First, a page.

In 1991, the laser was introduced for the lumbar spine, and I became a fan of the tool under endoscopic visualisation, because it had the tissue effect of decreasing bleeding, and ablating soft tissue and bone through a 6mm working cannula with a 2.8mm working channel scope. This experience caused me to develop my own endoscopic system in conjunction with Richard Wolf’s surgical instrument system. In 1997 the Yeung endoscopic spine system (YESS) was cleared by the US Food and Drug Administration (FDA) and marketed in the USA.

I have not deviated from this surgical philosophy since then, except to evolve the technique, aided by the recognition of spinal patho-anatomy. I have customised my surgical instrumentation to facilitate decompression, ablation, and irrigation of the pain generator; documented patho-anatomy identified by the endoscope, and monitored the effect by probing, decompression, ablation or transection.

Yeung’s postoperative MRI
The author’s postoperative MRI

My original endoscope design is still the state-of-the-art configuration for intradiscal therapy, where the degenerative process begins. It has been reproduced to some extent in designs of other endoscope manufacturers. As the procedure evolved, different scope sizes, designs and working channels have been augmented by better endoscopic instrumentation and modified approach techniques. Instruments have evolved to make endoscopic spinal surgery a staple of the surgical treatment of the future.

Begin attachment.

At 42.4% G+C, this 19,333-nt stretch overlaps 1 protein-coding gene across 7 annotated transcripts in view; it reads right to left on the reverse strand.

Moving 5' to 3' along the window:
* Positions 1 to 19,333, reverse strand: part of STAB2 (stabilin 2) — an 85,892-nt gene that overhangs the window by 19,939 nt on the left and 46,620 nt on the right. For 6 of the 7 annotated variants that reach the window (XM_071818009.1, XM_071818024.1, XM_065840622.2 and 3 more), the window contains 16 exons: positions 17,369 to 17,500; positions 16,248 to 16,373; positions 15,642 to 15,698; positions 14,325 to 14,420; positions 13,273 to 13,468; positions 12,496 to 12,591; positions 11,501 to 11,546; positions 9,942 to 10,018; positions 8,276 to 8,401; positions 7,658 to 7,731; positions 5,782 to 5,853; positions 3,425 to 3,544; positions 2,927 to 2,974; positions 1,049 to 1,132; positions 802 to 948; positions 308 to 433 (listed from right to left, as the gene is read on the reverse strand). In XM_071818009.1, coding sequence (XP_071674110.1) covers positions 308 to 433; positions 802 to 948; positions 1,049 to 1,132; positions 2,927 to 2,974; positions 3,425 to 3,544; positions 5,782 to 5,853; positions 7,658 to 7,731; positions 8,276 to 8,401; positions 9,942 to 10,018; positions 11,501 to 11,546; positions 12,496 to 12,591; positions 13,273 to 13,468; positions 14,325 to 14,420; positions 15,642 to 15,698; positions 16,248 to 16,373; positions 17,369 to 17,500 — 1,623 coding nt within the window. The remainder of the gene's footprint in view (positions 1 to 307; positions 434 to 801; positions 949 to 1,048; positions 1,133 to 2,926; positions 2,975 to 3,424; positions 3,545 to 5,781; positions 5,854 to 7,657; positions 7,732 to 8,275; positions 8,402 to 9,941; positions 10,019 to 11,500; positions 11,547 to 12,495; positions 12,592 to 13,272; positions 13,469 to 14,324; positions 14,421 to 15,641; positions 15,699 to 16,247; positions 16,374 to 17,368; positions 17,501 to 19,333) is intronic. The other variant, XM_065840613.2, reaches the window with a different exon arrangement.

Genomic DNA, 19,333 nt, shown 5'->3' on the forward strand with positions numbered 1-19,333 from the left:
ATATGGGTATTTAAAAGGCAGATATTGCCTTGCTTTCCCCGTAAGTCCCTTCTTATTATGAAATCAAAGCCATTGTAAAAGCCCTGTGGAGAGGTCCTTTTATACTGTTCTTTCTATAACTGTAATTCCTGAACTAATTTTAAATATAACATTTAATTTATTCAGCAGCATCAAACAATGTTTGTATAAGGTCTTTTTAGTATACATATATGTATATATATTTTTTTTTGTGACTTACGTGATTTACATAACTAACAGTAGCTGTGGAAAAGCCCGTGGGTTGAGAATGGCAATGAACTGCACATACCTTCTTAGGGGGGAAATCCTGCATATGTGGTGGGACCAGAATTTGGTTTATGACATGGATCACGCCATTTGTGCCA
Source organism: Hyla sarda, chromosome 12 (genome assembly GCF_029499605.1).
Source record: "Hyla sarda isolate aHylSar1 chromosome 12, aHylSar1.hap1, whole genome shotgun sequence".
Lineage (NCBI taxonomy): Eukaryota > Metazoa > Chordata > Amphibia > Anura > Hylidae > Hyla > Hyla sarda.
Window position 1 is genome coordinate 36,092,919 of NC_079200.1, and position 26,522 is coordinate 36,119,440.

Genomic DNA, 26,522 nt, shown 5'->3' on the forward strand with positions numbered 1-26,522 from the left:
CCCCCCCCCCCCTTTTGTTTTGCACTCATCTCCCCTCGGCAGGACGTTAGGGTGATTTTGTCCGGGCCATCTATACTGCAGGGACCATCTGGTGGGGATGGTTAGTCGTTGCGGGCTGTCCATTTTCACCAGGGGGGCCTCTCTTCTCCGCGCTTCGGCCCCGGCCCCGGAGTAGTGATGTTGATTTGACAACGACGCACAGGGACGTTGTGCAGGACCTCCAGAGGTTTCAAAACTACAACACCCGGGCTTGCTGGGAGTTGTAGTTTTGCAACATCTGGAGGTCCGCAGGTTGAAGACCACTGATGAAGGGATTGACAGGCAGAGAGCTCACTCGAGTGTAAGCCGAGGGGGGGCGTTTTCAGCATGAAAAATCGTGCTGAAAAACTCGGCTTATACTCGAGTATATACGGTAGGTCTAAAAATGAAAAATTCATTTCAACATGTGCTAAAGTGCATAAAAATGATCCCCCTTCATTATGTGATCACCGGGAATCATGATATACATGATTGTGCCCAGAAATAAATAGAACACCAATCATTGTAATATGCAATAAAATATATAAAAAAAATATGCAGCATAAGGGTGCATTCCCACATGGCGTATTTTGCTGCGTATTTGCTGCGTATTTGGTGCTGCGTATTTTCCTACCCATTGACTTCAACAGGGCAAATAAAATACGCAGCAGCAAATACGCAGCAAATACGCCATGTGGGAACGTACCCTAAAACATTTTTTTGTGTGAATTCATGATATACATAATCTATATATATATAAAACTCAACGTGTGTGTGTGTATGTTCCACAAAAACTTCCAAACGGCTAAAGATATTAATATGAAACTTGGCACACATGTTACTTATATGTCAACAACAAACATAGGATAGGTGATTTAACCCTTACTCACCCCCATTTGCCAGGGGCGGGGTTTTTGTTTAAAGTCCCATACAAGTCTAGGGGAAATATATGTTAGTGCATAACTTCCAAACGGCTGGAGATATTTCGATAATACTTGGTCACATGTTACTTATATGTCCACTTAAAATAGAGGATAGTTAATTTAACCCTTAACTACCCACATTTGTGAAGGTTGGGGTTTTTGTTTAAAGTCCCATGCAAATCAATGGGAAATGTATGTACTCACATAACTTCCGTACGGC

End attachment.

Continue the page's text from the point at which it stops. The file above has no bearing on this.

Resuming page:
The author immediately following surgery
The author immediately following surgery

I end with a personal account of my own spinal condition, which had deteriorated rapidly over the past five years. True to my career-long focus on treating pain generators with transforaminal endoscopic surgery, I underwent the surgery I had helped develop, performed by my son, Chris Yeung, an associate at our group practice.